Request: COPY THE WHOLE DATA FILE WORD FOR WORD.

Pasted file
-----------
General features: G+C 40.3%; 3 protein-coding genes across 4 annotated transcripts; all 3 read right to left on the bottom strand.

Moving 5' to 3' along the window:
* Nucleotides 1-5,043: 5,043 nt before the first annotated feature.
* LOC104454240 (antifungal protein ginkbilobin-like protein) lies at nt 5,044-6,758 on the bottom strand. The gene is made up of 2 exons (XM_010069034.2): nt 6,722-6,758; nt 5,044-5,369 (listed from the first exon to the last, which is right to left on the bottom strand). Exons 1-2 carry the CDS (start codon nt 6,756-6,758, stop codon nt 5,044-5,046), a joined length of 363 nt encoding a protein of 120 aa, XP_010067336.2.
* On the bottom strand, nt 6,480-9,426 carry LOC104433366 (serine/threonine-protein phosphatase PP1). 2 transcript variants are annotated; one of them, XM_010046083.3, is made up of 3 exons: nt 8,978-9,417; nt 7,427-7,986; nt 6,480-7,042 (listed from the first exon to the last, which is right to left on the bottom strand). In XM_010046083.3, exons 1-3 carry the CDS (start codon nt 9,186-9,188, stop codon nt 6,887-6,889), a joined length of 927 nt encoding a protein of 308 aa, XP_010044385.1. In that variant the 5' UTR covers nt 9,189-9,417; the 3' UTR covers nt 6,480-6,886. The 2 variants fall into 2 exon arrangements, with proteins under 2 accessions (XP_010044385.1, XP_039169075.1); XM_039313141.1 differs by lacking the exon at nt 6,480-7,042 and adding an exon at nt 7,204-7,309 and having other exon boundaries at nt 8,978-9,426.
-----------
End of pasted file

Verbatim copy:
General features: G+C 40.3%; 3 protein-coding genes across 4 annotated transcripts; all 3 read right to left on the bottom strand.

Moving 5' to 3' along the window:
* Nucleotides 1-5,043: 5,043 nt before the first annotated feature.
* LOC104454240 (antifungal protein ginkbilobin-like protein) lies at nt 5,044-6,758 on the bottom strand. The gene is made up of 2 exons (XM_010069034.2): nt 6,722-6,758; nt 5,044-5,369 (listed from the first exon to the last, which is right to left on the bottom strand). Exons 1-2 carry the CDS (start codon nt 6,756-6,758, stop codon nt 5,044-5,046), a joined length of 363 nt encoding a protein of 120 aa, XP_010067336.2.
* On the bottom strand, nt 6,480-9,426 carry LOC104433366 (serine/threonine-protein phosphatase PP1). 2 transcript variants are annotated; one of them, XM_010046083.3, is made up of 3 exons: nt 8,978-9,417; nt 7,427-7,986; nt 6,480-7,042 (listed from the first exon to the last, which is right to left on the bottom strand). In XM_010046083.3, exons 1-3 carry the CDS (start codon nt 9,186-9,188, stop codon nt 6,887-6,889), a joined length of 927 nt encoding a protein of 308 aa, XP_010044385.1. In that variant the 5' UTR covers nt 9,189-9,417; the 3' UTR covers nt 6,480-6,886. The 2 variants fall into 2 exon arrangements, with proteins under 2 accessions (XP_010044385.1, XP_039169075.1); XM_039313141.1 differs by lacking the exon at nt 6,480-7,042 and adding an exon at nt 7,204-7,309 and having other exon boundaries at nt 8,978-9,426.